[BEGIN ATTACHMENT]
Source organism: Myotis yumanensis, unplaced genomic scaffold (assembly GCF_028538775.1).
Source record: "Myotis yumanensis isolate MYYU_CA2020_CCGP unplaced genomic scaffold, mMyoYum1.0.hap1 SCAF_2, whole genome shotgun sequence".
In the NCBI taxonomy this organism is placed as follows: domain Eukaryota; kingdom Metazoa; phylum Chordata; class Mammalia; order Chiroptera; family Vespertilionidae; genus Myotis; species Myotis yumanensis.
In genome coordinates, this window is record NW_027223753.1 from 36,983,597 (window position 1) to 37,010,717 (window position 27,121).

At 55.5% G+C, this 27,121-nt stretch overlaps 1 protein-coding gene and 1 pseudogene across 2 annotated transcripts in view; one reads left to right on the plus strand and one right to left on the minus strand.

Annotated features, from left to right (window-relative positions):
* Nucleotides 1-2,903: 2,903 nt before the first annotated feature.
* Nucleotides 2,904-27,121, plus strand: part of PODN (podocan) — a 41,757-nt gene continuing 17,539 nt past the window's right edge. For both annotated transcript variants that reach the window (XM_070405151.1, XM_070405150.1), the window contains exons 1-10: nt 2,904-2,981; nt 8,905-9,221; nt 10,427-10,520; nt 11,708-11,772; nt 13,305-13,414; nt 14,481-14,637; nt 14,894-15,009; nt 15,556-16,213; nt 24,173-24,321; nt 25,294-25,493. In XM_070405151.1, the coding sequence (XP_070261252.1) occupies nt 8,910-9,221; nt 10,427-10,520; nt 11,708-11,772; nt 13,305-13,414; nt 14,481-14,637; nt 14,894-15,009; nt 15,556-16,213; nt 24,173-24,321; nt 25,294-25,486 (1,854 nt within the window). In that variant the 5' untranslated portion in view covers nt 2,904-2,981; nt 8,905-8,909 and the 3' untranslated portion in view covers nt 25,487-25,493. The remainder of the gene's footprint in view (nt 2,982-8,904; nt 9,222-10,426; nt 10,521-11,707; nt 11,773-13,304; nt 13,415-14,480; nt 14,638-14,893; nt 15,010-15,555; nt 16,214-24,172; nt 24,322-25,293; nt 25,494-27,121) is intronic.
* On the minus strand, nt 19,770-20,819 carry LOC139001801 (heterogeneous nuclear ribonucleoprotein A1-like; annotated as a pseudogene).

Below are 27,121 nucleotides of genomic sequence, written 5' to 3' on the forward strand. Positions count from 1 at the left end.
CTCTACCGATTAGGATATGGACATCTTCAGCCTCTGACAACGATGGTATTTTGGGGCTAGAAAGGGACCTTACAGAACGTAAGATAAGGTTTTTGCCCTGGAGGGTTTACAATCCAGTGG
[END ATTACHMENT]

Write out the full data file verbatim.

Source organism: Myotis yumanensis, unplaced genomic scaffold (assembly GCF_028538775.1).
Source record: "Myotis yumanensis isolate MYYU_CA2020_CCGP unplaced genomic scaffold, mMyoYum1.0.hap1 SCAF_2, whole genome shotgun sequence".
In the NCBI taxonomy this organism is placed as follows: domain Eukaryota; kingdom Metazoa; phylum Chordata; class Mammalia; order Chiroptera; family Vespertilionidae; genus Myotis; species Myotis yumanensis.
In genome coordinates, this window is record NW_027223753.1 from 36,983,597 (window position 1) to 37,010,717 (window position 27,121).

At 55.5% G+C, this 27,121-nt stretch overlaps 1 protein-coding gene and 1 pseudogene across 2 annotated transcripts in view; one reads left to right on the plus strand and one right to left on the minus strand.

Annotated features, from left to right (window-relative positions):
* Nucleotides 1-2,903: 2,903 nt before the first annotated feature.
* Nucleotides 2,904-27,121, plus strand: part of PODN (podocan) — a 41,757-nt gene continuing 17,539 nt past the window's right edge. For both annotated transcript variants that reach the window (XM_070405151.1, XM_070405150.1), the window contains exons 1-10: nt 2,904-2,981; nt 8,905-9,221; nt 10,427-10,520; nt 11,708-11,772; nt 13,305-13,414; nt 14,481-14,637; nt 14,894-15,009; nt 15,556-16,213; nt 24,173-24,321; nt 25,294-25,493. In XM_070405151.1, the coding sequence (XP_070261252.1) occupies nt 8,910-9,221; nt 10,427-10,520; nt 11,708-11,772; nt 13,305-13,414; nt 14,481-14,637; nt 14,894-15,009; nt 15,556-16,213; nt 24,173-24,321; nt 25,294-25,486 (1,854 nt within the window). In that variant the 5' untranslated portion in view covers nt 2,904-2,981; nt 8,905-8,909 and the 3' untranslated portion in view covers nt 25,487-25,493. The remainder of the gene's footprint in view (nt 2,982-8,904; nt 9,222-10,426; nt 10,521-11,707; nt 11,773-13,304; nt 13,415-14,480; nt 14,638-14,893; nt 15,010-15,555; nt 16,214-24,172; nt 24,322-25,293; nt 25,494-27,121) is intronic.
* On the minus strand, nt 19,770-20,819 carry LOC139001801 (heterogeneous nuclear ribonucleoprotein A1-like; annotated as a pseudogene).

Below are 27,121 nucleotides of genomic sequence, written 5' to 3' on the forward strand. Positions count from 1 at the left end.
CTCTACCGATTAGGATATGGACATCTTCAGCCTCTGACAACGATGGTATTTTGGGGCTAGAAAGGGACCTTACAGAACGTAAGATAAGGTTTTTGCCCTGGAGGGTTTACAATCCAGTGG